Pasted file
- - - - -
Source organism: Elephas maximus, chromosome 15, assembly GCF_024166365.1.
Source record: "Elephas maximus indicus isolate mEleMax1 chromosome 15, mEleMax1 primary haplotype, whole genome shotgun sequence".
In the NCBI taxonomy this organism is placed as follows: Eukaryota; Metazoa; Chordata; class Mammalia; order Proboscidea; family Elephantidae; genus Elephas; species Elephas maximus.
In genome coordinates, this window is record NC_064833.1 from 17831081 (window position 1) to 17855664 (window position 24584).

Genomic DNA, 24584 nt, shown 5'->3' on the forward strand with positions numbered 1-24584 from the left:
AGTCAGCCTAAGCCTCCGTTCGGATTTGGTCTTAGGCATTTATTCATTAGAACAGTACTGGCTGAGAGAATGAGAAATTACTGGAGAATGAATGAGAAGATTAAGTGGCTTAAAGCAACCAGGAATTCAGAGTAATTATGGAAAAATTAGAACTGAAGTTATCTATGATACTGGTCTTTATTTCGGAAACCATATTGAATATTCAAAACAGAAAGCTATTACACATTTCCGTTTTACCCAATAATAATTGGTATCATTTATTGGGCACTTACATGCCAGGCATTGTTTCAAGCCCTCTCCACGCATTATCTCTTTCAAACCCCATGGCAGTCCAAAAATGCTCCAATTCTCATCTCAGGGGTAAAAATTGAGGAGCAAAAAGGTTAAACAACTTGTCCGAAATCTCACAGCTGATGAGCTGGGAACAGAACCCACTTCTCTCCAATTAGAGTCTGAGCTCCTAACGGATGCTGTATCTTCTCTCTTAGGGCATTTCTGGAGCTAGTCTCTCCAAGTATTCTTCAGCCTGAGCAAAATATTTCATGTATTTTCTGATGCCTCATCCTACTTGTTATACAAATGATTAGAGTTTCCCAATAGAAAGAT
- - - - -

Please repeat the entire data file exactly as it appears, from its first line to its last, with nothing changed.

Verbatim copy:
Source organism: Elephas maximus, chromosome 15, assembly GCF_024166365.1.
Source record: "Elephas maximus indicus isolate mEleMax1 chromosome 15, mEleMax1 primary haplotype, whole genome shotgun sequence".
In the NCBI taxonomy this organism is placed as follows: Eukaryota; Metazoa; Chordata; class Mammalia; order Proboscidea; family Elephantidae; genus Elephas; species Elephas maximus.
In genome coordinates, this window is record NC_064833.1 from 17831081 (window position 1) to 17855664 (window position 24584).

Genomic DNA, 24584 nt, shown 5'->3' on the forward strand with positions numbered 1-24584 from the left:
AGTCAGCCTAAGCCTCCGTTCGGATTTGGTCTTAGGCATTTATTCATTAGAACAGTACTGGCTGAGAGAATGAGAAATTACTGGAGAATGAATGAGAAGATTAAGTGGCTTAAAGCAACCAGGAATTCAGAGTAATTATGGAAAAATTAGAACTGAAGTTATCTATGATACTGGTCTTTATTTCGGAAACCATATTGAATATTCAAAACAGAAAGCTATTACACATTTCCGTTTTACCCAATAATAATTGGTATCATTTATTGGGCACTTACATGCCAGGCATTGTTTCAAGCCCTCTCCACGCATTATCTCTTTCAAACCCCATGGCAGTCCAAAAATGCTCCAATTCTCATCTCAGGGGTAAAAATTGAGGAGCAAAAAGGTTAAACAACTTGTCCGAAATCTCACAGCTGATGAGCTGGGAACAGAACCCACTTCTCTCCAATTAGAGTCTGAGCTCCTAACGGATGCTGTATCTTCTCTCTTAGGGCATTTCTGGAGCTAGTCTCTCCAAGTATTCTTCAGCCTGAGCAAAATATTTCATGTATTTTCTGATGCCTCATCCTACTTGTTATACAAATGATTAGAGTTTCCCAATAGAAAGAT